(eTN) – During the last two months of 2010, Tourism Australia released its strategic plan towards 2020 and hosted TV talk show megastar Oprah Winfrey in December 2010 in a major bid to stimulate tourism to Australia from North America. The real test of the success of the Oprah offensive will be measureable from January 2011 when the Oprah shows staged in Australia will be screened to her vast North American viewing audience.
A small minority of Australian tourism professionals and media commentators were critical of the US$5 million of government money used to support the hosting of Oprah, her crew, and 300 of her American viewers in Australia. However, I along with many other observers believe that this has been an inspired investment by Tourism Australia to stimulate tourism to the Australia from the USA and Canada, not to mention the other 50 countries who view Oprah. The statistics alone are compelling.
In 2010, over 1 million Australians visited the USA (out of a population of 22 million). In fact close to one in six Australians who traveled internationally visited the USA. Conversely in 2010, 450,000 Americans visited Australia (out of a population of 300 million). The USA ranked in the top 5 of outbound destinations for Australian tourists, while Australia ranked at number 27 for preferred outbound destinations for US tourists. This is despite the fact that Australia consistently ranks in the top 3 of aspirational destinations for Americans, (places they would LOVE to visit).
The market research indicates that while Americans would LOVE to visit Australia it is perceived as too far and too expensive. Let’s hang on, Australia is as far from the USA as the USA is from Australia, and now that the US dollar and the Australian dollar are of equal value, Americas will find taking a holiday in Australia (without the airfare) is roughly the same cost as holidaying at home. The other good piece of news is that since 2008, air fares between the US and Australia have fallen 50%, largely due to increased competition on the trans-pacific route.
The challenge that Tourism Australia is taking on is to convert positive American aspirations towards a visit to Australia into travel reservations. The Oprah hosting was certainly one which was full of enthusiasm. At every opportunity Oprah declared her love for Australia, and during her whirlwind tour she certainly covered a lot of territory and received a rapturous reception from Australians in Melbourne, Sydney, Uluru, and Queensland. Her selected 300 viewers traveled to practically every corner of the country. It was noteworthy that for many of the Oprah viewers, it was their first trip outside the USA and the first time they needed to obtain a US passport. Well over 60% of American citizens still do not have a passport.
Fortunately Oprah’s visit was blessed with perfect weather. The unprecedented flooding in Queensland occurred well after she and her retinue left Australia. Americans viewing the Oprah show will see Australia at its best, and one of the main marketing messages is that Americans are genuinely welcome in Australia as opposed to being merely tolerated for their spending money and generous tips.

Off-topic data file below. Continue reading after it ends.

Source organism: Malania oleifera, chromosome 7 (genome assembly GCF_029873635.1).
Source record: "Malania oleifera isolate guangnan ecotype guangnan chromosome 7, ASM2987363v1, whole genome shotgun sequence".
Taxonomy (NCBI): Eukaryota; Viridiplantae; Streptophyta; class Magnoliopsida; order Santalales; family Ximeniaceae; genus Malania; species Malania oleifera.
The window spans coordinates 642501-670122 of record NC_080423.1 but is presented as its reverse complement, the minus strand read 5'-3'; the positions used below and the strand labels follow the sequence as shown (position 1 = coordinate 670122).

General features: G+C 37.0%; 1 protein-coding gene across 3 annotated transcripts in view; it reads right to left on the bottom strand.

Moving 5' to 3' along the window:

While it is difficult to measure the impact of the Oprah show on tourism trends to Australia from the USA, the history of well-targeted Australian campaigns such as the 1987 Paul Hogan “shrimp on the barbie” ads indicates that this will produce a significant spike in American tourism to Australia despite the GFC’s impact on the US economy and the historically high level of the Australian dollar. The fact is that almost every major international currency has appreciated against the US dollar. The long-term aim of Tourism Australia’s marketing campaign for North America is to balance the numbers of North Americans visiting Australia. Currently, for every US or Canadian citizen visiting Australia, two Australians visit the USA or Canada. The investment in the Oprah Show may entail some risk, but her powerful influence on the American public has a strong chance of being worth its weight in gold for Australian tourism.
Tourism Australia’s marketing plan to increase inbound tourism to Australia is not limited to the North American market. The challenge of a very strong Australian dollar, recession in Europe, and a price-sensitive market in much of Asia has meant that Tourism Australia has had to tailor very different and market specific approaches to potential source markets. The promotion of experiential tourism (unique experiences to be had in Australia only), leveraging off young travelers from the 22 countries eligible for working holiday visas to Australia and the chance to earn Australian dollars while visiting and offering tourism product to match budgets are just some of the strategies being used.
Strong growth of Chinese visitors to Australia and the potential for ongoing growth from Chinese travelers is likely, but Australian tourism planners are working to diversify the source of visitors to Australia especially from the growing economies of Southeast Asia, Taiwan, and Korea. Australian Foreign Minister Kevin Rudd, addressing the inaugural Tourism Directions Conference in Canberra in November 2010, made the important point that the key to attracting tourism growth from China and other Asian countries was the extension of a genuinely warm welcome and extending a positive experience so that the returning tourists would recommend visits from their friends and family. This axiomatic point should apply to all destinations, as repeat and referral business from satisfied visitors remains the most effective destination marketing tool.
The author, David Beirman, is a Senior Lecturer in tourism at the University of Technology, Sydney.